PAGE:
Reconstructed Works along Lee’s Last Line

One of my favorite interpretive spots on the Spotsylvania battlefield sits at the end of Anderson Drive. It’s off the beaten path for most visitors because it’s at a dead end, and the park’s driving tour skips it over. For that reason, the far spur of Anderson Drive is a popular parking spot for dog walkers and joggers, but it doesn’t get a lot of history visitors.

While earthworks crisscross the battlefield, it’s hard to envision exactly what they looked like because 160 years of erosion, insects, and elements have degenerated them into long humps of dirt. However, thanks to the excellent work of Boy Scout Ethan Coffin of Stafford, Virginia, Spotsylvania National Battlefield offers an opportunity for people to get a better idea. As his Eagle Scout Project last year, Ethan rebuilt a set of reconstructed earthworks so visitors can see for themselves what earthworks once looked like.

Ethan’s reconstructed works fill in a gap at the edge of what’s now known as Lee’s Last Line. Once upon a time, the park road went through that area, cutting through Lee’s former position and intersecting with the nearby Brock Road. Too many people used Anderson Drive as a bypass around the village of Spotsylvania Court House, though, making for hazardous traffic conditions for anyone enjoying the battlefield. Years ago, the park closed off the road by removing the intersection at Brock Road and turning Anderson Drive into a dead end.

Where Anderson Drive had once passed through the earthworks, the park filled in the gap of Lee’s Last Line created by the road. It did so by reconstructing a set of earthworks. A visitor could stand in the ditch behind the works and suddenly see how formidable Civil War field fortifications were once upon a time. Accompanying signage provided an explanation and additional illustration.

Even better, a visitor could now stand in that spot and see where the western arc of the Mule Shoe Salient originally stretched to the north AND see where Lee sealed off the base of the Salient with the construction of his last line on May 12–13, 1864, in response to the collapse of the Mule Shoe. That last line later a gap in it for Anderson Drive to pass through; the reconstructed earthworks filled that gap and restored the landscape to its wartime appearance.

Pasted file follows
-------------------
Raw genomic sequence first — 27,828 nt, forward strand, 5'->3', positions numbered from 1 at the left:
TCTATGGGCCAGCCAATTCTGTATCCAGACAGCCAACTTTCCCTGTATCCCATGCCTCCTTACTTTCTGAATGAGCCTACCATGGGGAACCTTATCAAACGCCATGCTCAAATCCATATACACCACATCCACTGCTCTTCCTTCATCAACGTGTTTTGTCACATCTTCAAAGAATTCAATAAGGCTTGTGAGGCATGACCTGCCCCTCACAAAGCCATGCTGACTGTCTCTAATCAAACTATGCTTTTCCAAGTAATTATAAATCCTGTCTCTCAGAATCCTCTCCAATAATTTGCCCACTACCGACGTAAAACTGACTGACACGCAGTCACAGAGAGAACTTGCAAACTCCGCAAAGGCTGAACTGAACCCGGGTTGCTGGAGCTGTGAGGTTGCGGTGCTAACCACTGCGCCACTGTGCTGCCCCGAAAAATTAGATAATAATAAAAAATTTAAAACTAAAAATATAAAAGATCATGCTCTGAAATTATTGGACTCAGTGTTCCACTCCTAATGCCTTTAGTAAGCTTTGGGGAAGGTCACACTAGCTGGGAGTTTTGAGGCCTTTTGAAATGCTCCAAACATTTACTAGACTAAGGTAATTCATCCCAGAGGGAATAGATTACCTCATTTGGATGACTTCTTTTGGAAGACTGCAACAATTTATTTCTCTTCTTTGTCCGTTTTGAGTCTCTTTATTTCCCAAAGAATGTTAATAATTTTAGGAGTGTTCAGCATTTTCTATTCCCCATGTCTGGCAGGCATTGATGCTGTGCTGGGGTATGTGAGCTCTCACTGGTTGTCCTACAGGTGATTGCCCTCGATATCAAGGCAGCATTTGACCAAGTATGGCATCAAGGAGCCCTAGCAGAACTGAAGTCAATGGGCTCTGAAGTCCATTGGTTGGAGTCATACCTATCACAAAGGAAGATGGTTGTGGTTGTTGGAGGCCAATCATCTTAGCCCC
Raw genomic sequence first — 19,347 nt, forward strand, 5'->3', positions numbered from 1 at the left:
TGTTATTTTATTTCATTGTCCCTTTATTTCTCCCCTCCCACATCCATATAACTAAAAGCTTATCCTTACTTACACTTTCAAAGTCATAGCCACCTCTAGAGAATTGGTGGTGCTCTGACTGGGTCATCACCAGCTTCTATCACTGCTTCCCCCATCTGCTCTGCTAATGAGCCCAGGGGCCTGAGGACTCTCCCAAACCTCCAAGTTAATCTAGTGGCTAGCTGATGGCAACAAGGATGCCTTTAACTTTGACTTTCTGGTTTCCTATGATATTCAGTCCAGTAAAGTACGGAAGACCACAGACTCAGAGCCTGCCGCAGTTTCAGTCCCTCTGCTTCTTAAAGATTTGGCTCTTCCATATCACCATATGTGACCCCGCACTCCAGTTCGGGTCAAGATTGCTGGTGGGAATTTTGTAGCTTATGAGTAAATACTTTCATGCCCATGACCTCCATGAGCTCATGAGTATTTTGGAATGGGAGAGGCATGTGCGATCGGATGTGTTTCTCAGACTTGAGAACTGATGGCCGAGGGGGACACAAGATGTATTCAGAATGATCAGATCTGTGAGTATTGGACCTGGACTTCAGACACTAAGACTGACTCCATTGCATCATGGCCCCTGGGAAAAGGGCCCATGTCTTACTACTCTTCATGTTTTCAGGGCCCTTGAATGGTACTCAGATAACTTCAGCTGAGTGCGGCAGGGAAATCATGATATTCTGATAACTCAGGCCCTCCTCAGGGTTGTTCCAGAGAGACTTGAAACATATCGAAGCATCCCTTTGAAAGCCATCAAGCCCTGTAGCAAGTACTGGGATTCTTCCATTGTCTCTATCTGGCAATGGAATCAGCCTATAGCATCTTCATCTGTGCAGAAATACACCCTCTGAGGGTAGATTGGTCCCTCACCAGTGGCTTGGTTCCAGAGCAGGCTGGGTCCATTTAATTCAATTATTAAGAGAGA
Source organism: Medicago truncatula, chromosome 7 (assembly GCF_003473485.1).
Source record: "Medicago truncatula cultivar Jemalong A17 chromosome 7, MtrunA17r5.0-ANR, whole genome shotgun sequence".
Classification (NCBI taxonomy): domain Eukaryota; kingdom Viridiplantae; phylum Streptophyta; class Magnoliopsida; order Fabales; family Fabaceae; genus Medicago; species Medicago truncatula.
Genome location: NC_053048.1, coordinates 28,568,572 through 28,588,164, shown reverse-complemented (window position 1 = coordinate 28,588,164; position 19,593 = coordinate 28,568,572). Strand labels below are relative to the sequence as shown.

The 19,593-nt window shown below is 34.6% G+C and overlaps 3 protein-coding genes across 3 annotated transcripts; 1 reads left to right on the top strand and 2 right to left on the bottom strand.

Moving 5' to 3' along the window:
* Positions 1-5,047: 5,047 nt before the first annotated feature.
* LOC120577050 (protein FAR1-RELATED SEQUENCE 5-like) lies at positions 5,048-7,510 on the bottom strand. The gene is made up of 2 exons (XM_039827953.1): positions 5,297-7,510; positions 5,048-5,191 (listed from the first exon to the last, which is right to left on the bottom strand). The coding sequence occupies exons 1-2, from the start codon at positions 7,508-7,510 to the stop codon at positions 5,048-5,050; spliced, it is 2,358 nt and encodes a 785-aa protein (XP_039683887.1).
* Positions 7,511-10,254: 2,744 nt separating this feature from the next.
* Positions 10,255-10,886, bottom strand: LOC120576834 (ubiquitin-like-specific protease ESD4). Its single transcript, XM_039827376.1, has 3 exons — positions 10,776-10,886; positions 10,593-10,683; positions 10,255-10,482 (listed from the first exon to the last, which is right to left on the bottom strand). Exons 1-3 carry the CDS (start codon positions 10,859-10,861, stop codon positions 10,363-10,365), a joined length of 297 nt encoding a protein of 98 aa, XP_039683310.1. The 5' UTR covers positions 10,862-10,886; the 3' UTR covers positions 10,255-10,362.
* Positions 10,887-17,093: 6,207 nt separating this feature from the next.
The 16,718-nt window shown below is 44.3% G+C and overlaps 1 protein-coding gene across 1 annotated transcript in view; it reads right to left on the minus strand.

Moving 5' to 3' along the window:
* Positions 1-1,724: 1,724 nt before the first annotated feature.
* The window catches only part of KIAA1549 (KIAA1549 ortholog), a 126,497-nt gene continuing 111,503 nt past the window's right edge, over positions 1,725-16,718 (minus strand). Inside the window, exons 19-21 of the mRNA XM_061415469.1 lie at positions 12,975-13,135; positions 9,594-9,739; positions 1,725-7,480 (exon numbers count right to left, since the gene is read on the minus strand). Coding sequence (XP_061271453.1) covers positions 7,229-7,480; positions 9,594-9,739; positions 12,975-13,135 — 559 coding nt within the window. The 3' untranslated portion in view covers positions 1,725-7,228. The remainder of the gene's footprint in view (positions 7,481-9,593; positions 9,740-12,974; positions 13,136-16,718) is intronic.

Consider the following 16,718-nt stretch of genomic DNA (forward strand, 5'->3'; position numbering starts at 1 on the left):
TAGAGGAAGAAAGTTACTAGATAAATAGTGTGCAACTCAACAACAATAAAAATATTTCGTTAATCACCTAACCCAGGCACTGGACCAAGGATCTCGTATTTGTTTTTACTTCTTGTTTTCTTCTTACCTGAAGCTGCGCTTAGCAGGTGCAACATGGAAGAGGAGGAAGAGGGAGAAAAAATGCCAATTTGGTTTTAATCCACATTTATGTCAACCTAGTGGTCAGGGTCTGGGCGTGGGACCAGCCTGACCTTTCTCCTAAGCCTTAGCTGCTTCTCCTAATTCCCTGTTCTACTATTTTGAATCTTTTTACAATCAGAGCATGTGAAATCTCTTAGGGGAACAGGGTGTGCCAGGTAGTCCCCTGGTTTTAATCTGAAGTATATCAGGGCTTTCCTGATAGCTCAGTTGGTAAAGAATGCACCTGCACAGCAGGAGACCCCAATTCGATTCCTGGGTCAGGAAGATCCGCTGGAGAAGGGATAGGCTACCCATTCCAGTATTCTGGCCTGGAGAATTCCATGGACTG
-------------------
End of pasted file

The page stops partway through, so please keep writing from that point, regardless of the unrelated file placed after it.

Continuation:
That set of reconstructed earthworks became bug-eaten and weather-worn over the last two decades. They looked a bit shaggy and run-down.

So I want to give a shout-out to Ethan for his work in restoring the recreated earthworks. They look fantastic—and they serve as an apt reminder of just how formidable the fortifications once were. I always take my own guests down there so they can see for themselves, and I highly recommend it as a stop for any battlefield visitor. Ethan’s work stands as a tangible reminder of what Confederates built and Federals faced.

Thanks, Ethan!

(Long-time battlefield visitors might also remember a set of reconstructed earthworks built as a reserve line behind the Bloody Angle. Those works have been “decommissioned” for years and, while still there, have been allowed to return to nature.)

6 Responses to Reconstructed Works along Lee’s Last Line

  1. Thanks Ethan for your Eagle project tat will help visitors and thanks Chris for bringing this story to our attention!

  2. This made me smile. I looked up a picture of teenage Neil from 2006 standing next to those reconstructed works. Happy to hear they are going to be there for future generations to see.

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